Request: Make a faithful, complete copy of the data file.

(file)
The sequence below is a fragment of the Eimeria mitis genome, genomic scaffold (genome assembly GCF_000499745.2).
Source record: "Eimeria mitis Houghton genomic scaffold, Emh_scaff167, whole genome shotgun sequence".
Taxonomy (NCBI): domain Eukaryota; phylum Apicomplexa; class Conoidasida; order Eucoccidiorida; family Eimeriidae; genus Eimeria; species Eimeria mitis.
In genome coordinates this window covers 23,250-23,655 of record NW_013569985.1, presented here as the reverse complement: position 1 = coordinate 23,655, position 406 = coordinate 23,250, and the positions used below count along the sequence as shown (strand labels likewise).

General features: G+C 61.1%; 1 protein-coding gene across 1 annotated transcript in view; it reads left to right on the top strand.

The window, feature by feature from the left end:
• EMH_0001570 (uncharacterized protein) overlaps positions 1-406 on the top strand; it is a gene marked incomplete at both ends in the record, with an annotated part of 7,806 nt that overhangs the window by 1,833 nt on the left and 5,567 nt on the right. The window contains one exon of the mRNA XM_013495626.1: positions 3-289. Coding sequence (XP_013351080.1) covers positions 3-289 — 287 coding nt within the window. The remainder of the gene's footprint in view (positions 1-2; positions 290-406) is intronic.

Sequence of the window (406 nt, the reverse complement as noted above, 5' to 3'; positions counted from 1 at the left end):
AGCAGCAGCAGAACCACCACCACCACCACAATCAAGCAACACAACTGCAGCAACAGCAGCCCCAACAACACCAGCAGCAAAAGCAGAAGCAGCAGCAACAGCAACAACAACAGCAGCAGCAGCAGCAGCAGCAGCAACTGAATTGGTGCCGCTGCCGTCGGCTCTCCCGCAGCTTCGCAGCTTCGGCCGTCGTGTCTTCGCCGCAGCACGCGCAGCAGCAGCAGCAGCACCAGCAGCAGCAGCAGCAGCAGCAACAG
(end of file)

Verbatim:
The sequence below is a fragment of the Eimeria mitis genome, genomic scaffold (genome assembly GCF_000499745.2).
Source record: "Eimeria mitis Houghton genomic scaffold, Emh_scaff167, whole genome shotgun sequence".
Taxonomy (NCBI): domain Eukaryota; phylum Apicomplexa; class Conoidasida; order Eucoccidiorida; family Eimeriidae; genus Eimeria; species Eimeria mitis.
In genome coordinates this window covers 23,250-23,655 of record NW_013569985.1, presented here as the reverse complement: position 1 = coordinate 23,655, position 406 = coordinate 23,250, and the positions used below count along the sequence as shown (strand labels likewise).

General features: G+C 61.1%; 1 protein-coding gene across 1 annotated transcript in view; it reads left to right on the top strand.

The window, feature by feature from the left end:
• EMH_0001570 (uncharacterized protein) overlaps positions 1-406 on the top strand; it is a gene marked incomplete at both ends in the record, with an annotated part of 7,806 nt that overhangs the window by 1,833 nt on the left and 5,567 nt on the right. The window contains one exon of the mRNA XM_013495626.1: positions 3-289. Coding sequence (XP_013351080.1) covers positions 3-289 — 287 coding nt within the window. The remainder of the gene's footprint in view (positions 1-2; positions 290-406) is intronic.

Sequence of the window (406 nt, the reverse complement as noted above, 5' to 3'; positions counted from 1 at the left end):
AGCAGCAGCAGAACCACCACCACCACCACAATCAAGCAACACAACTGCAGCAACAGCAGCCCCAACAACACCAGCAGCAAAAGCAGAAGCAGCAGCAACAGCAACAACAACAGCAGCAGCAGCAGCAGCAGCAGCAACTGAATTGGTGCCGCTGCCGTCGGCTCTCCCGCAGCTTCGCAGCTTCGGCCGTCGTGTCTTCGCCGCAGCACGCGCAGCAGCAGCAGCAGCACCAGCAGCAGCAGCAGCAGCAGCAACAG